A man watching the man
Watching the man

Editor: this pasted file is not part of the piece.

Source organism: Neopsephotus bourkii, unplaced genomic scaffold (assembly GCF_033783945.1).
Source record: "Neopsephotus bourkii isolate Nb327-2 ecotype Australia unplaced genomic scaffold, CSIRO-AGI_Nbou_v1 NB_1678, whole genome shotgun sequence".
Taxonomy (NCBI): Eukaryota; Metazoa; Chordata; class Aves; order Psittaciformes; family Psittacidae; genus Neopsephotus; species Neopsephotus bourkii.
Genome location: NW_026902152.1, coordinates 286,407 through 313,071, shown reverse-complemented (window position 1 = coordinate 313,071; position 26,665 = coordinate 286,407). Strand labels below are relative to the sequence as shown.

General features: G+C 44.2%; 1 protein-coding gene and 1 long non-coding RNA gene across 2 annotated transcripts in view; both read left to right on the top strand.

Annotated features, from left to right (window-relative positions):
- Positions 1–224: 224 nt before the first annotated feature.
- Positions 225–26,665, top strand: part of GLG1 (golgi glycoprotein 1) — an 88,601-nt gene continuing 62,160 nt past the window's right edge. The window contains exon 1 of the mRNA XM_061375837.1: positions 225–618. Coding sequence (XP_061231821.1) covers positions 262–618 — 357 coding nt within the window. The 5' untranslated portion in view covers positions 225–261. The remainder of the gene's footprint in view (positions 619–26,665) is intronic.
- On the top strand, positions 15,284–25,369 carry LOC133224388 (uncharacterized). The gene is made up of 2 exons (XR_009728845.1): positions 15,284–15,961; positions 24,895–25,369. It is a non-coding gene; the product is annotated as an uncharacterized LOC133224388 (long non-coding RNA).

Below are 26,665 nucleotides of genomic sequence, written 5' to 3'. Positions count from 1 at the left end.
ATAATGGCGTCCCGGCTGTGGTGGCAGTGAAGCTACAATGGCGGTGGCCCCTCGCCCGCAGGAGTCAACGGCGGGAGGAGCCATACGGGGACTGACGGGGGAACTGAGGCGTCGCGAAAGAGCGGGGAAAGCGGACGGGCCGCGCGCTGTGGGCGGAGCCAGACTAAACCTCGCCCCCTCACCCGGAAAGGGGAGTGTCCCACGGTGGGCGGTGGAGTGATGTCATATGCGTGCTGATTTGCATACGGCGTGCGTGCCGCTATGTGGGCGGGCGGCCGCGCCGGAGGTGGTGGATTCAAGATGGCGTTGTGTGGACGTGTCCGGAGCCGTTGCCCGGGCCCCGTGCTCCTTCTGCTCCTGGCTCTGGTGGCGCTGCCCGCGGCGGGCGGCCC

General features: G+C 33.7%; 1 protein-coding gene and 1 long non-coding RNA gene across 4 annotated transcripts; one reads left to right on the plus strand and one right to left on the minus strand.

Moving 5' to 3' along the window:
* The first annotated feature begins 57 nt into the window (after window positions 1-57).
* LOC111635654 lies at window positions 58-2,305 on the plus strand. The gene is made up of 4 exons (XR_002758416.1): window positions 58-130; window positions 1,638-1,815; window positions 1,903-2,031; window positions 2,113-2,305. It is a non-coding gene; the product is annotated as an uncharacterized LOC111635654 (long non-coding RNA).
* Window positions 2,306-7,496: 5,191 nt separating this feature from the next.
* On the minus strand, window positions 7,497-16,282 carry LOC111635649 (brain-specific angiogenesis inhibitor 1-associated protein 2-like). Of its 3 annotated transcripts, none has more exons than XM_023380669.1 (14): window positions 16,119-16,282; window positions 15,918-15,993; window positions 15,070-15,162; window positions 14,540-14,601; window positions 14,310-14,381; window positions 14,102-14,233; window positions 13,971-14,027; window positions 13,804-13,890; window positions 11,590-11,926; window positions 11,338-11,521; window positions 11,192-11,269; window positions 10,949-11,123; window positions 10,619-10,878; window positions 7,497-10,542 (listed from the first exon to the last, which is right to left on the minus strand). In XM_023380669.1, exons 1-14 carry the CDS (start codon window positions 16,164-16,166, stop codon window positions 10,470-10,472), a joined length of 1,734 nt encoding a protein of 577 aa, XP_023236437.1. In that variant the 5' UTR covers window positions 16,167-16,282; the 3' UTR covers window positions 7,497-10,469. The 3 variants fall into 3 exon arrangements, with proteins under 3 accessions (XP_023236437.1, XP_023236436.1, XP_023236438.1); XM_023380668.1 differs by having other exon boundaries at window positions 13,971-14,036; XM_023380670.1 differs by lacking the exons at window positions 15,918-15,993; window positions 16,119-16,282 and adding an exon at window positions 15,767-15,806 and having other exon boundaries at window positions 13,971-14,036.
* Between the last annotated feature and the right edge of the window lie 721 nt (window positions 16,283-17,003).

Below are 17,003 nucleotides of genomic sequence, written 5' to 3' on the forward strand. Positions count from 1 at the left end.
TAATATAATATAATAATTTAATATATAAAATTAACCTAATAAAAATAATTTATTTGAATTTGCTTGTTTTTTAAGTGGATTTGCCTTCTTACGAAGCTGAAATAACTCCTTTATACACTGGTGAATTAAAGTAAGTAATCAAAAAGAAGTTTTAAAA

Peter Cripps provides a bridge of sorts to the contemporary Australian artists in the exhibition, being directly implicated in the crisis. His practice is marked by a critical (and, at times, almost paralysing) relation to the art museum and earlier avant-gardes. In the early 1970s he gained first-hand knowledge of minimal-conceptual art, as a curator, by installing and reconstructing work by such seminal figures as Sol LeWitt and Yvonne Rainer.23 Cripps's attention to museum-language led him to observe its curious landscape terms: 'A painting hung high on a wall is said to be "skied", when low on the wall it is described as "floored" or "grounded".'24 These conventions became part of his material with the Construction series (1975), which used improvised materials, such as small cardboard containers and metal cans, projecting from the wall in the place of painting—these works often being either skied or floored. These unprepossessing objects, frequently with small round or square cosmetics-compact mirrors attached, produce disquieting effects. As Carolyn Barnes observes, 'like optical devices ... they became agents of spatial definition but also purveyors of spatial illusion ... These objects appear as flat, geometric shapes, squares, circles floating in space, their actual distance from the wall difficult to define.'25 The viewer only notices their low-level effects when moving, as these 'uncosmetic' wall pieces punctuate and fragment the normal parameters of a space, while drawing attention to ambient, peripheral, and infrastructural supports. Cripps described the Construction series as part of an ephemeral, socially engaged 'recession art'—based on 'limited means of production, speed of production, and small size of constituent units'26—which enjoyed a largely underground presence over the following decades.